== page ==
“I am sharing this story because I am Adam Lanza's mother. I am Dylan Klebold's and Eric Harris's mother. I am James Holmes's mother. I am Jared Loughner's mother. I am Seung-Hui Cho's mother. And these boys -- and their mothers -- need help. In the wake of another horrific national tragedy, it's easy to talk about guns. But it's time to talk about mental illness.”
These are the words that spread across the Internet written by Boise mother Liza Long describing the challenge of grappling with her exceptionally gifted -- and exceptionally aggressive -- teenage son. Long gave a voice to the complicated "risk" burden that lies on parents, doctors and community to identify these potential dangers before it’s too late.
Or as in the case of the “Dark Knight” shootings, to prevent another mother from wearily confirming over the phone after being informed her 24-year-old son could be the culprit of mass homicide: “You have the right person.”
As Long wrote incisively in her essay about her 13-year-old, “I live with a son who is mentally ill. I love my son. But he terrifies me."
I know what challenges she faces, because -- in the words of Long -- I am Adam Lanza’s psychiatrist. I am Dylan Klebold’s and Eric Harris’s psychiatrist. I am James Holmes’s psychiatrist. I am Seung-Hui Cho’s psychiatrist. And it is absolutely time to talk about mental illness.
Parents like Long definitively do not cause these types of mental illnesses that morph into violence. More often than not, the desire is there for the best treatment possible. Unfortunately, my chosen field of psychiatry has a lot of limitations.
In terms of the relationship between mental illness and violence, here is the little we do know. According to APA Council on Law and Psychiatry (Access to Firearms by People With Mental Illness: Resource Document, Arlington, Va., American Psychiatric Association, 2009), "The 'absolute risk' message is that the vast majority of people with mental illness in the community are not violent. The 'relative risk' message is that people with serious mental illness are, indeed, somewhat more likely to commit violent acts than people who are not mentally ill. And the 'attributable risk' message is that violence is a societal problem caused largely by other things besides mental illness (ready availability of guns, for example)."
I have had patients who have believed they were “chosen” to carry out a mission or who started to speak of the devil being present in the form of human beings. But are they violent? Do they need to be locked up? At what point do I inform the authorities when no specific plans to commit violence are mentioned to me, but the words start to become more terror-inducing. “Enemies” are mentioned. “Hate” punctuates every other word. Conscience can appear strikingly absent or little, if at all. Behavior is erratic -- but does not pose a technical threat.
I have had patients that are ticking time bombs.
I know the responsibility that lies upon me. When there is a sense that a patient is near breaking. When it is missed, I spend the rest of my life second-guessing myself and wondering what I may not have seen. It happens. Too often.
It is fair to say that pretty much everyone is enraged at my profession right about now. This is what happens when the time bomb is not caught, not stopped, not prevented.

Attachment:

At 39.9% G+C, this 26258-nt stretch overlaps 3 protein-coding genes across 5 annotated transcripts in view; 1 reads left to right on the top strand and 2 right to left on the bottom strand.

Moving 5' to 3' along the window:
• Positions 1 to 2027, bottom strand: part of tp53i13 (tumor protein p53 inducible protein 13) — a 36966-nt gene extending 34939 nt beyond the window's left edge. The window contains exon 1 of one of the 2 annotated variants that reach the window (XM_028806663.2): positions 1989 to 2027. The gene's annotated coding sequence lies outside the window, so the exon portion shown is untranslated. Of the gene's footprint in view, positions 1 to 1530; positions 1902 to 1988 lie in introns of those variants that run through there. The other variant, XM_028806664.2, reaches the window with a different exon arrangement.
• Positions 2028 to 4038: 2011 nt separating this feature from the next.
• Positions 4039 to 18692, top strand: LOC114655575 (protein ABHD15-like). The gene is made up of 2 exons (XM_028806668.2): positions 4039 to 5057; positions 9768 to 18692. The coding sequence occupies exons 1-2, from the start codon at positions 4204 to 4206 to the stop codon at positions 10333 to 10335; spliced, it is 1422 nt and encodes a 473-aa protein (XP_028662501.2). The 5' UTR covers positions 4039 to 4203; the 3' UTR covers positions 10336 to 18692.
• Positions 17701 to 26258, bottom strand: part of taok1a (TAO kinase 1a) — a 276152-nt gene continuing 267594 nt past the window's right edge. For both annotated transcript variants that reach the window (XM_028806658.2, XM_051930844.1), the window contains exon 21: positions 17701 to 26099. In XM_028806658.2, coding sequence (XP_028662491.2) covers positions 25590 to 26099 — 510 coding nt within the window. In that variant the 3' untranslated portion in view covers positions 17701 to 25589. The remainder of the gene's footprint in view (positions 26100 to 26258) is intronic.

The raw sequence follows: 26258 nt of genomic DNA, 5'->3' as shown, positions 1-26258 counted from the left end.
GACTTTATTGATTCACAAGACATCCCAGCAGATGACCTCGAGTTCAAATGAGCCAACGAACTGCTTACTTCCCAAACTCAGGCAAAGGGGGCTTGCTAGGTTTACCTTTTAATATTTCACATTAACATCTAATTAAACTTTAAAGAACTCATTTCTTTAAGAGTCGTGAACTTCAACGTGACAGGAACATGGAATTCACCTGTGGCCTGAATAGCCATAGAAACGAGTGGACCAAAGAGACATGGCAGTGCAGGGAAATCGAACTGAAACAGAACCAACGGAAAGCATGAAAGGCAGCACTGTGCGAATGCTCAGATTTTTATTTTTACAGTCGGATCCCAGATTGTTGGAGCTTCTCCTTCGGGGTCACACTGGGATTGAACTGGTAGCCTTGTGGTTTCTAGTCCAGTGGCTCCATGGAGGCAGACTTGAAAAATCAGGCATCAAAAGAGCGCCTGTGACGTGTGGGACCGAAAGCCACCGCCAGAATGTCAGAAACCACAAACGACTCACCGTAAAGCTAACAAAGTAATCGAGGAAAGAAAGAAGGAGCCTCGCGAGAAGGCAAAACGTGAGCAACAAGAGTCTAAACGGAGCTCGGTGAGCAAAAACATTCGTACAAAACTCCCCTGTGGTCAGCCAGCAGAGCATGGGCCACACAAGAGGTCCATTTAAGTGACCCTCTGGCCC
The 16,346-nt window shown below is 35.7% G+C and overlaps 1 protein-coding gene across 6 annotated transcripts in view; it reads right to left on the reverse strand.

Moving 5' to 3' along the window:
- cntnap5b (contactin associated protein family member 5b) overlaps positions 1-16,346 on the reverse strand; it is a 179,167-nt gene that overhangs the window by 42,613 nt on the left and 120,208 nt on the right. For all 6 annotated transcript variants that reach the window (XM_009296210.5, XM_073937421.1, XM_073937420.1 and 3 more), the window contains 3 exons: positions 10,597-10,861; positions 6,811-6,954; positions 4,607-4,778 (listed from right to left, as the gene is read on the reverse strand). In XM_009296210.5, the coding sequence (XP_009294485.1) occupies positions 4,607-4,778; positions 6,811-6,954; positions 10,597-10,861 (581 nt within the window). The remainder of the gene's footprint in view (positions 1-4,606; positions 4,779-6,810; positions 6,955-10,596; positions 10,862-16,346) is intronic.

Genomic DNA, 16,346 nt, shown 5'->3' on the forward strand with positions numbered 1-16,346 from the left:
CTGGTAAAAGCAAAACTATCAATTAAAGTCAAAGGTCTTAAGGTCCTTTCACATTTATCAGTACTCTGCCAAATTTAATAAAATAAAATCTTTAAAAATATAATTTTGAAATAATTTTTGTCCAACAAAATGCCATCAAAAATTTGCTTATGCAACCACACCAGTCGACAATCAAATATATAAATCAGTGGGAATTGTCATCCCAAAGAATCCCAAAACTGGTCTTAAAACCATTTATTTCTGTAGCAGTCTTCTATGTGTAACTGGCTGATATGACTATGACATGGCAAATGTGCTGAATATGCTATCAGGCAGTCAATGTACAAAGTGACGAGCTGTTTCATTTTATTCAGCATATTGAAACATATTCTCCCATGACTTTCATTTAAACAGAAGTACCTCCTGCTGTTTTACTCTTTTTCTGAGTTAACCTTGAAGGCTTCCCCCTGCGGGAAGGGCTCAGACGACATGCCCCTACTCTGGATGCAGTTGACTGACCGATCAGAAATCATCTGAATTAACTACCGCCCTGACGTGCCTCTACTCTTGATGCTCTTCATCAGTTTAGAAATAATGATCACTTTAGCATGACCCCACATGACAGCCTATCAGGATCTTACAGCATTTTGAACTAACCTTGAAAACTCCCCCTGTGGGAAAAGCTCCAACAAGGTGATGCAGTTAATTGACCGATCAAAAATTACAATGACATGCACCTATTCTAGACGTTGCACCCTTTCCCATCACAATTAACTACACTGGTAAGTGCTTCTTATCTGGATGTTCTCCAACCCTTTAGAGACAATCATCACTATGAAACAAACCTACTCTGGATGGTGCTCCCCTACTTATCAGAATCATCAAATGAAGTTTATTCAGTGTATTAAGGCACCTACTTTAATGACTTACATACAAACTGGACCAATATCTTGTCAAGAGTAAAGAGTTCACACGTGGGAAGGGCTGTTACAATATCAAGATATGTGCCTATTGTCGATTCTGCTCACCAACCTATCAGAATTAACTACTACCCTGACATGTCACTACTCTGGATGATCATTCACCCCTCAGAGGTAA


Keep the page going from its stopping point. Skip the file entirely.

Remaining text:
We as psychiatrists need to find a way to catch our troubled sons -- the next Adam Lanza -- in the moment when he changes from chronically dangerous (that dreaded sense of ticking time bomb) to acutely dangerous (when the violence amps up to meeting the criteria for commitment to a hospital).
Because this boy was missed. That moment is now gone, and we as a nation are grieving with the consequences of the failure.
The only move left is for me to ask for help. And that’s exactly what I am doing.
1) The US Congress: Please create better laws to ensure the ticking time bomb is caught before it is too late. Make it much easier for a family to get a potentially dangerous person into mandated treatment. This means less paperwork, too. We need to support parents and mental health professionals.
2) The US Justice Department: It’s time we enacted a Health Law Court. Have doctors serve as judges and streamline legal proceedings for tough medical and psychiatric cases. Go to commongood.org for ideas on how this can be done.
3) Health Insurance Companies: Man up. My main complaint is with you. You make it so hard to keep people in the hospital when they need to be there, and it’s even harder to keep them in intensive outpatient services. Please create protocols for difficult cases and loosen the purse strings for extremely troubled individuals –- before it’s too late.
4) Network TV: Please create some exciting television that is actually educational about mental illness. Or least give us a “Gossip Girl” who takes her medication and sees her psychiatrist regularly. Less stigma, better health.
5) Drug Companies: You are always trying to ply me with coffee and doughnuts. I have trust issues with you. Don’t want anything, thanks.
6) The Hollywood PR Machine: Please find the mental health community a really attractive celebrity to get the US mental health system some money. I am glad that George Clooney and Angelina Jolie are doing so much for Africa, but can we borrow one of them please?
7) High School Students: Tell the popular kids to stop being such dicks to the odd kids or the ones they don’t understand.
8) Community Psychiatry Health Researchers: You have kick-ass and innovative ideas for how to reform the system. Could one of you put on a sequin dress and walk a red carpet please? We need to get you more money.
Me? I will keep trying to do my job. But I want to be better equipped the next time the risk appears before me. Because these young men need help. We all do.
[For another point of view, see s.e.'s piece "For the Last Time, Stop Conflating Violence and Mental Illness," published simultaneously --Jane]